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On Saturday, pieces of what appeared to be a bronze statue were stolen from the Tulsa Historical Society and Museum and sold as scrap metal to a recycling company in Catoosa, Oklahoma. Prior to the exchange at the recycling center, the statue was cut into pieces.

“Our beloved Marjorie Tallchief statue was stolen, sawed from its base, cut into pieces and taken to a recycling center for around $250,” said the Tulsa Historical Society and Museum in a statement.

“Some pieces [of the Tallchief’s statue] are still missing,” Tulsa Historical Society and Museum’s Executive Director Michelle Place told Native News Online

Late last week, the Tulsa Historical Society reported that one of its Five Moons statues—the statue of Marjorie Tallchief—was stolen from its museum. The Five Moons statues were of Oklahoma’s most famous American Indian ballerinas: Yvonne Chouteau, Rosella Hightower, Moscelyne Larkin, Maria Tallchief, and Marjorie Tallchief. They all performed on international stages and stood as a symbol of Native American culture in dance.

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“When these dancers began their careers, Europeans dominated ballet,” said the Tulsa Historical Society in a statement. “These women, due to their talent, dedication and determination, went to the top of their field and brought recognition to Oklahoma and Native American artistry. Each sculpture depicts the ballerinas in the ballet she considered to be her signature piece.”

scrapSevered pieces of Marjorie Tallchief's statue, displayed at the Tulsa Historical Society & Museum, were recovered at recycling center in Catoosa, Okla. days after the statue was reported as stolen. (Photo/Courtesy Tulsa Police Department)

“Marjorie’s statue didn’t have outward appendages like the others, and is easier to transport,” Place said when asked if Marjorie Tallchief’s statue was targeted. “Marjorie was also at the end of the statues, away from the street,” she added. It was also more cylinder-shaped, and more of a one-piece statue, she added, when compared to the other Five Moons.  

Place said the statue is insured and replacing it may be easier than she thought. She notified Gary Henson, the sculptor of Tallchief’s statue, of the theft. “He was devastated like the rest of us,” said Place. “That was one of the hardest phone calls I’ve ever had to make.”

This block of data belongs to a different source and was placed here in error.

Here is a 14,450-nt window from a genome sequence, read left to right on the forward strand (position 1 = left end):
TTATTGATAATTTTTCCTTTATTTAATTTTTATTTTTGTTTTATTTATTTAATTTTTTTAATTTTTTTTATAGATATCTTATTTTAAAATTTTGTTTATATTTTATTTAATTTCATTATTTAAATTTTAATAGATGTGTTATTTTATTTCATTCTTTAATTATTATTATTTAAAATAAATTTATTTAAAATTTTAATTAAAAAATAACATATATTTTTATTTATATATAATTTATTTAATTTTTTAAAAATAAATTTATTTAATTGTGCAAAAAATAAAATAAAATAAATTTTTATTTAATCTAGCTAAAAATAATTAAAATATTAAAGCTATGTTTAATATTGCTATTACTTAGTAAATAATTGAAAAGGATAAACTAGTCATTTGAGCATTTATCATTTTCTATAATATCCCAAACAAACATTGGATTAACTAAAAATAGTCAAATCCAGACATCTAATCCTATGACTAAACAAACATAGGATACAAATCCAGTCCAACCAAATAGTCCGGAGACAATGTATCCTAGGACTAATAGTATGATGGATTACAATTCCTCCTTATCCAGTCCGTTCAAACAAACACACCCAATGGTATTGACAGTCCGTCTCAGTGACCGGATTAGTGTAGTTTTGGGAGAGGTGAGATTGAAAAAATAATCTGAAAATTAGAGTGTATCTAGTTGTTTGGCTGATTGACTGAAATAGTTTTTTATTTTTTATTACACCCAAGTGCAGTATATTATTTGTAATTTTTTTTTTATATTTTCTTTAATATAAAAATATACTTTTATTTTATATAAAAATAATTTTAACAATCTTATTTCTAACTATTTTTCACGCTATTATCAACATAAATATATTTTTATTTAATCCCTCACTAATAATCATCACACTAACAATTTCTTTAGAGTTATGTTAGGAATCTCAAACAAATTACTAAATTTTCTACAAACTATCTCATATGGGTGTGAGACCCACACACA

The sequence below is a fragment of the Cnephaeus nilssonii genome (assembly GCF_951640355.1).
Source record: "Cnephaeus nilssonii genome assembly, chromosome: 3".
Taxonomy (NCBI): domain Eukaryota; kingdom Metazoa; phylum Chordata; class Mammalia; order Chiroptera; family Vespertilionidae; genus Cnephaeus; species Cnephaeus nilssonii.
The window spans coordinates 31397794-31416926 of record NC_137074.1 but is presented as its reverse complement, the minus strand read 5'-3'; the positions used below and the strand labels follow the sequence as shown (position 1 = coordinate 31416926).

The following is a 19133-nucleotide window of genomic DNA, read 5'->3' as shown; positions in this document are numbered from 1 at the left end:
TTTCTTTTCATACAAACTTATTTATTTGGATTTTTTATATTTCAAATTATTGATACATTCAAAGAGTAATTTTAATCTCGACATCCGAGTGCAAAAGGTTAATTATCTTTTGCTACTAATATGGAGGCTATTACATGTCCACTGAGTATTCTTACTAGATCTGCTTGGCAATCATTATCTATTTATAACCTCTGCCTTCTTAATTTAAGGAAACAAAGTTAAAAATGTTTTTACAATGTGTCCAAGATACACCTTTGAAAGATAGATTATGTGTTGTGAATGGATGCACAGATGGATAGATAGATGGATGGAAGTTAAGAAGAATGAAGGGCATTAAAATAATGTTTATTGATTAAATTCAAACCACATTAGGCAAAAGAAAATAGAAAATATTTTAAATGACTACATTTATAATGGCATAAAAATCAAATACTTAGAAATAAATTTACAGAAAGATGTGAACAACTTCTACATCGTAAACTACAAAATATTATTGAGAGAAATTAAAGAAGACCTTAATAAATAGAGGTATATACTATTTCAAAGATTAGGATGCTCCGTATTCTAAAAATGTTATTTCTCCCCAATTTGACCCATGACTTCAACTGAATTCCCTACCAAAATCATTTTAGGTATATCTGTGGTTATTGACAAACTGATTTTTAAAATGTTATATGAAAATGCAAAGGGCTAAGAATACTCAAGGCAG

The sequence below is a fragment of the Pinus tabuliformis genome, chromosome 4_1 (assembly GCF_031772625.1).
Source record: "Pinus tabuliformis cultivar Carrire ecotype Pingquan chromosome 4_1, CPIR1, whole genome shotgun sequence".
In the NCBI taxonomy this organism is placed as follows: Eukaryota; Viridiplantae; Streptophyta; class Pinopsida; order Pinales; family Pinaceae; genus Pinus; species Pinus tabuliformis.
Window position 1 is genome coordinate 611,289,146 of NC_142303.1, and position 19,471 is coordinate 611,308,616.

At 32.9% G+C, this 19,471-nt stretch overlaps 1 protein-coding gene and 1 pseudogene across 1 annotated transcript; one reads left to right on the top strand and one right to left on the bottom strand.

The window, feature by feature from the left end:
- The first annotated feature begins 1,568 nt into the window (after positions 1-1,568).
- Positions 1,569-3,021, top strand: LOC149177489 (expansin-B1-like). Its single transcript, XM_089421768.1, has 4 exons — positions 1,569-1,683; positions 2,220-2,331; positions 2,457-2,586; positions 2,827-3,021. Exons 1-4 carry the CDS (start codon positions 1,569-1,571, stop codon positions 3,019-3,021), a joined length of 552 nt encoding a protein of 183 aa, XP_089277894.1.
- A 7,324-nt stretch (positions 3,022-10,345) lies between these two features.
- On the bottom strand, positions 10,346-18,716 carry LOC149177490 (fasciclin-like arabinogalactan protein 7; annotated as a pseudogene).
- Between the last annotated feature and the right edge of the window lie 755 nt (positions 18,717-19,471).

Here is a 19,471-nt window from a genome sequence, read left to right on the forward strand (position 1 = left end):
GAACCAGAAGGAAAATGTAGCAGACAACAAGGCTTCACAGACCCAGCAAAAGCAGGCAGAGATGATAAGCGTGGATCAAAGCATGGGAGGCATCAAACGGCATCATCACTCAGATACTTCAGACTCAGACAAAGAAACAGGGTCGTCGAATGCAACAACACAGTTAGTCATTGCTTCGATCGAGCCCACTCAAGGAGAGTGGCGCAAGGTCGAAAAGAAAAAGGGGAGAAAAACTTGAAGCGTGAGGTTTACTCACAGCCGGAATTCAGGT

Henson, a Shawnee sculptor, told Place he could recreate Tallchief’s statue during his phone call with the museum’s executive director. The organization created a GoFundMe to raise $15,000, for the insurance deductible and to increase security for all five statues. 

CMC Recycling filed a police report with the Tulsa Police Department after they purchased the pieces.

Police then posted photos of the statue of Marjorie Tallchief with the caption “found” to its Facebook

Tulsa Police Department is actively seeking to apprehend the perpetrator(s) of the theft and sale of the statue. On Tuesday, Okla. Governor Kevin Stitt signed House Bill 1001, the Sgt. Craig Johnson Metal Theft Act, at the Oklahoma Capitol. The bill tightens laws related to the sale of scrap metal in the state.

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About The Author
Author: Darren ThompsonEmail: This email address is being protected from spambots. You need JavaScript enabled to view it.
Darren Thompson (Lac du Flambeau Ojibwe) is a staff reporter for Native News Online who is based in the Twin Cities of Minnesota. Thompson has reported on political unrest, tribal sovereignty, and Indigenous issues for the Aboriginal Peoples Television Network, Indian Country Today, Native News Online, Powwows.com and Unicorn Riot. He has contributed to the New York Times, the Washington Post, and Voice of America on various Indigenous issues in international conversation. He has a bachelor’s degree in Criminology & Law Studies from Marquette University in Milwaukee, Wisconsin.